CBS CEO Les Moonves Stepped Down Following Sexual Misconduct Allegations — REPORT

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Following allegations of sexual assault and harassment by multiple women, CBS' longtime chief executive officer is out. According to an announcement made by the network on Sunday, Les Moonves has resigned from CBS after 15 years as the CEO. Moonves will also be making a $20 million donation to organizations that support the #MeToo movement, which will come directly out of his severance package. However, CBS also said that he will not receive his severance benefits until an independent investigation into these claims has been completed. Meanwhile, Moonves maintains that these are "untrue allegations from decades ago... that are not consistent with who I am," according to Variety. (Bustle reached out to Moonves' lawyer for comment, but did not receive an immediate response.)

This news comes after Ronan Farrow's second exposé about Moonves for the New Yorker. In the first article, which was published in July, six women accused him of harassment and intimidation, and in the second, which was published on Sunday, six additional women came forward. One woman, Phyllis Golden-Gottlieb, told Farrow that she'd already filed a police report after Moonves allegedly forced her to perform oral sex on her in the '80s. Other women have accused Moonves of unwanted kissing or touching, often allegedly threatening their careers if they didn't do as he asked.

In response, Moonves' statement to the New Yorker read,

"The appalling accusations in this article are untrue. What is true is that I had consensual relations with three of the women some 25 years ago before I came to CBS. And I have never used my position to hinder the advancement or careers of women. In my 40 years of work, I have never before heard of such disturbing accusations."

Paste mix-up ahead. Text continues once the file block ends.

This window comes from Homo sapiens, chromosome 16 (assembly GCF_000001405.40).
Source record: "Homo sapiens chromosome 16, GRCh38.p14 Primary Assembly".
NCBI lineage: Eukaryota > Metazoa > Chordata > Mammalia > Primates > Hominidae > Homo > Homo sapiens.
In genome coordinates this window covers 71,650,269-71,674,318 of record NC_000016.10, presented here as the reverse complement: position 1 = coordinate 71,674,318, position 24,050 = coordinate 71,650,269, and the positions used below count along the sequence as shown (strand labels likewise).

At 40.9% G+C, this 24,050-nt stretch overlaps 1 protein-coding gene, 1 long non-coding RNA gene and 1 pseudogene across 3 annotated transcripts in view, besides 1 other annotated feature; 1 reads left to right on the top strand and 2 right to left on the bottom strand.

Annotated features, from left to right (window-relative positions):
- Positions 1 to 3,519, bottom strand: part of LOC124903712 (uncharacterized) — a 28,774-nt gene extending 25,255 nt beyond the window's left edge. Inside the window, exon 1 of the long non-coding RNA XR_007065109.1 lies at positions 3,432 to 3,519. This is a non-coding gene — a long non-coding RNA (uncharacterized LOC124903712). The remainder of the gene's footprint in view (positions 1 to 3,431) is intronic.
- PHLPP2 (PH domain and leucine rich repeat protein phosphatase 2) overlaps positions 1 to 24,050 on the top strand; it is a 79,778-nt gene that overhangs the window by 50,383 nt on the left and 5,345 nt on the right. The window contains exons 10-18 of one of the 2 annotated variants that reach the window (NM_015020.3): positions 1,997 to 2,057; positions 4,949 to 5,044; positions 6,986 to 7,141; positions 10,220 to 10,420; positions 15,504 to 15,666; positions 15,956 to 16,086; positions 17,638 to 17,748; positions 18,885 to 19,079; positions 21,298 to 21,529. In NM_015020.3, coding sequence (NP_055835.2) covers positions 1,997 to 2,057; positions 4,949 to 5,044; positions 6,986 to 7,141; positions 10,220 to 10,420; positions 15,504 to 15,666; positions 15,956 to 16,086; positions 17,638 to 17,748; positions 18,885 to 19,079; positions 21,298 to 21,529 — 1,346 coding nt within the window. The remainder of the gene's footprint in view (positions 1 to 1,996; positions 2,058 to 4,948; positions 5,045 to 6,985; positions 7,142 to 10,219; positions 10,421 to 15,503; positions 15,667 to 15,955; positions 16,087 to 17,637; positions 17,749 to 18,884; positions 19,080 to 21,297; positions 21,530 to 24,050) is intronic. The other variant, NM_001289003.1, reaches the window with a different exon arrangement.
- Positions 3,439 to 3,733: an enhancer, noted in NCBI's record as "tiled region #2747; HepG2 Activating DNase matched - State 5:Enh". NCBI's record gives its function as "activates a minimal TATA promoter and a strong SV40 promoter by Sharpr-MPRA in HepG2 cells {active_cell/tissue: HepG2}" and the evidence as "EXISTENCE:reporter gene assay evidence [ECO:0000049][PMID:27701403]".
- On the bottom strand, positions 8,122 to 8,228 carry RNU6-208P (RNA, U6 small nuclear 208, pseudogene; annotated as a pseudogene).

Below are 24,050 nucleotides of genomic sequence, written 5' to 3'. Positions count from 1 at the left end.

Moonves also claimed this was "part of a concerted effort by others to destroy my name, my reputation, and my career. Anyone who knows me knows that the person described in this article is not me."

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Moonves' departure is effective immediately, with the network's COO, Joseph Ianniello, stepping in as interim CEO for now. On Sunday, Moonves released the following full statement to Variety about his resignation:

“For the past 24 years it has been an incredible privilege to lead CBS’s renaissance and transformation into a leading global media company. The best part of this journey has been working alongside the dedicated and talented people in this company. Together, we built CBS into a destination where the best in the business come to work and succeed. Untrue allegations from decades ago are now being made against me that are not consistent with who I am. Effective immediately I will no longer be Chairman and Chief Executive Officer of CBS. I am deeply saddened to be leaving the company. I wish nothing but the best for the organization, the newly comprised board of directors and all of its employees.”

Earlier that day, the Time's Up movement also released a statement on the situation in a press release before Moonves' departure was officially announced. The statement reads, in part:

"Six more women have made bone-chilling allegations of abuse, harassment and retaliation against Les Moonves. We believe them. These new allegations are in addition to the previous six women who have already bravely spoken out and detailed horrific behavior from Moonves."

The Time's Up statement also called out the board of directors, asking them to "move swiftly and decisively to create a safe work environment for all and rid the company of this toxic culture." The message continued:

"CBS, as you sit in a room debating next steps to rectify the damage done, remember that the world is watching. We will accept nothing less than full transparency of the investigation’s findings, a commitment to real change across all levels of CBS management and no reward for Les Moonves."

The organization also posted a follow-up tweet, once news broke of Moonves' donation. Time's Up's tweet read, "A $20 million donation is a first step in acknowledging that you have a problem, @CBS. But it is far from a solution. You have $180 million set aside to pay Moonves. Use that money instead to help women. Cleansing the company of this toxic culture demands real systemic change."

So far, there's no word on what's next for Moonves, and CBS' investigation into the situation is ongoing.

If you or someone you know has been sexually assaulted, call the National Sexual Assault Telephone Hotline at 800-656-HOPE (4673) or visit online.rainn.org.